There is no fixing it… so you just show up

I started my new role as Director of Behavioral Health Services two months before our country was thrown into a global pandemic. While my role was needed pre-COVID, the position has seemed even more important the days, weeks, months after. I don’t know if I would advise anyone to start a completely new position right before a pandemic. There has been no defining my role, it has been more crisis response after crisis response and trying to see where the biggest need is. Mental health and the mental health of students has always been a need, but since COVID it has taken the front seat in everyone’s mind. If people expect it or not, I have felt the need to “fix it” every step of this journey… even when I don’t even know what it means to fix it.

In a previous life (or more like over a decade ago), I spent a year as a chaplain resident at a level one trauma hospital. It will go down as one of the hardest years of my life, but an experience that taught me so much. My lessons were not from books or professors, my lessons occured from walking with people as they faced some of the darkest days of their lives. One night I was on call (That means you stay at the hospital all night and carry the on-call pager. If anyone needs a chaplain, you are the one to respond… and I promise you no one pages the chaplain unless death is involved). The pager went off for a code blue during the night (a code blue is one some one’s heart stops or they stop breathing). When I got there, the nurses told me the wife was outside the room. They also informed me the wife spoke Spanish.

It was not long after that it was determined they could not bring the husband back, he had died. With interpreters, I learned the wife was at the hospital alone and it would be hours before her family could come. The next four hours I spent sitting with her. I brought her water, a blanket, took her to make phone calls. I was without words so I had to rely on my mere presence. I decided I need to stay with her so she would not be alone at such a horrendous moment. I can still see her covered in a blanket crying through the night. I still remember that night so well… not because I did anything magical. I could not fix her husband dying. I could not fix anything for her. What I could do was be present.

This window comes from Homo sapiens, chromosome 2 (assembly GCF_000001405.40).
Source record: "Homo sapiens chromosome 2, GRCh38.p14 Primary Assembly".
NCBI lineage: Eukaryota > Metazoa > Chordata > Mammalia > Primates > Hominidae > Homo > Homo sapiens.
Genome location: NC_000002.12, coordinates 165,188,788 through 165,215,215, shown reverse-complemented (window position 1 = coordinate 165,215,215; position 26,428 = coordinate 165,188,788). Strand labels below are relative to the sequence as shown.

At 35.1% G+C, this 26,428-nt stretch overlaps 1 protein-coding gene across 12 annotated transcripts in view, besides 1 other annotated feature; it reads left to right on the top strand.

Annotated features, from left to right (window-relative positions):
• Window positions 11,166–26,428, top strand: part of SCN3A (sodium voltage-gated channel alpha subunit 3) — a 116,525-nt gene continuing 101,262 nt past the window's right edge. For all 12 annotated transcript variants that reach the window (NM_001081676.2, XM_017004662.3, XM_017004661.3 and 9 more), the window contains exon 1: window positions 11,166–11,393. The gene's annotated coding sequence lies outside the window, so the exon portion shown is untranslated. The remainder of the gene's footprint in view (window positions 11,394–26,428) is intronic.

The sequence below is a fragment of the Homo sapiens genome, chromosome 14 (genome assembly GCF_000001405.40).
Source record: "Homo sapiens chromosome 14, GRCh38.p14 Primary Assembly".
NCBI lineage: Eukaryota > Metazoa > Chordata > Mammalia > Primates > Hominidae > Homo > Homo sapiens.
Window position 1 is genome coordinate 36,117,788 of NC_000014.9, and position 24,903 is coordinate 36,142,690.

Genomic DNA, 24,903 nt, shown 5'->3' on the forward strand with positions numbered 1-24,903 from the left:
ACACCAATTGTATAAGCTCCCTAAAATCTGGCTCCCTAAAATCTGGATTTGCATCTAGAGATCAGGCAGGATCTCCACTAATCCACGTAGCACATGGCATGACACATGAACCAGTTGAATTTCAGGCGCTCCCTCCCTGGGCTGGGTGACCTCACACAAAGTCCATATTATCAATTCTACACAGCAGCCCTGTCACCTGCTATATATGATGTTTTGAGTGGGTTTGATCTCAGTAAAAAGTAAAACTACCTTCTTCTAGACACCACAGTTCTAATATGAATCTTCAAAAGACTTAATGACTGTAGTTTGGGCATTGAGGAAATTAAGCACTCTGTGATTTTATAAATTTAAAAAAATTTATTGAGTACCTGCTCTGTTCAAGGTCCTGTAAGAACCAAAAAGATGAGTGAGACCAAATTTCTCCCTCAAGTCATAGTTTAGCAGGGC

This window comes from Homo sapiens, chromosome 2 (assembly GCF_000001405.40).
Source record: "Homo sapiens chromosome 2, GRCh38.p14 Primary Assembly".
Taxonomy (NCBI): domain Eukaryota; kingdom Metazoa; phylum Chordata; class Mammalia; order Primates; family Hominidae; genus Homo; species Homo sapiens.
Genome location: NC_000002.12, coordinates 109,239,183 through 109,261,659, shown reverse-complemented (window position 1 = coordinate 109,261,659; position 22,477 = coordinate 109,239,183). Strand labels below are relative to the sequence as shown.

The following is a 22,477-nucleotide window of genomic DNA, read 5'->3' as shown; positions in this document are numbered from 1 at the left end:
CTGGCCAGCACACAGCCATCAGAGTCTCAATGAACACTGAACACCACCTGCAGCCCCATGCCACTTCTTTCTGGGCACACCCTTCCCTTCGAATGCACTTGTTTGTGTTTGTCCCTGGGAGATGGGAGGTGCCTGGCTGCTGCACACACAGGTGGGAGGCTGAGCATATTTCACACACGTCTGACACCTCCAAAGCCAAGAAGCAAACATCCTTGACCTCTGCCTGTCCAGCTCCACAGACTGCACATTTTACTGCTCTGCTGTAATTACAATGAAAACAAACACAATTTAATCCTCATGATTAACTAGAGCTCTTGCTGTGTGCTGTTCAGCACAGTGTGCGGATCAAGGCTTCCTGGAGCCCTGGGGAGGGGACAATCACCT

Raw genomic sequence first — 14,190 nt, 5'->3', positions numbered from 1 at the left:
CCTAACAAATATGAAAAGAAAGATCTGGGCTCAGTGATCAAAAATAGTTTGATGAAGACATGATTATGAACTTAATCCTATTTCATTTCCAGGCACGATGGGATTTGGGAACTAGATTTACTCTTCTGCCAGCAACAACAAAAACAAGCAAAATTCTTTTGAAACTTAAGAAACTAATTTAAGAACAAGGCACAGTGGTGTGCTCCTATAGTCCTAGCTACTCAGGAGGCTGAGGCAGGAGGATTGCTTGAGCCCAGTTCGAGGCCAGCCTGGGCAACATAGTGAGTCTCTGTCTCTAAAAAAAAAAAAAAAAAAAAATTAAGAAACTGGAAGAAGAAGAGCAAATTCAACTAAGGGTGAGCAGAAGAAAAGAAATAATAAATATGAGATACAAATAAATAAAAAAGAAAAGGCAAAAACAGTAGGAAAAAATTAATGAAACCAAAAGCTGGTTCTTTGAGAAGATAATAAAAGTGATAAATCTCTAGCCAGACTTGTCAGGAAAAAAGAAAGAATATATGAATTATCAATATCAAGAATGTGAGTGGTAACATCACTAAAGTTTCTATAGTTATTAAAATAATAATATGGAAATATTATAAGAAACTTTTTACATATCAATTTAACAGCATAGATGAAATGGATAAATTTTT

As much as I feel pressure to “fix” things for our students and staff right now, in reality, I know I can’t. What is happening in our school district, state, nation, and world is not something we know what to do. We are all in new territory and it seems like we have more needs than resources. The list of things to-do grows faster than work can be completed… and it is easy to get overwhelmed… it is easy to feel like I am not doing enough… it is easy to feel like I will never be able to “fix it”… even though I am not sure what I am needing to fix.

Then my mind goes back to the woman at the hospital that one night. I think about there was nothing I could do to take away the fact her husband had just died. I could not fix anything. What I could do was be present, give her water, provide a blanket, and make sure she knew she wasn’t alone. When I remember her, I remember that my job isn’t really to fix anything… it is show up and be willing to sit with others in the tough times of life… and my presence is enough… it is enough for others…. and I am learning, it is enough for me.

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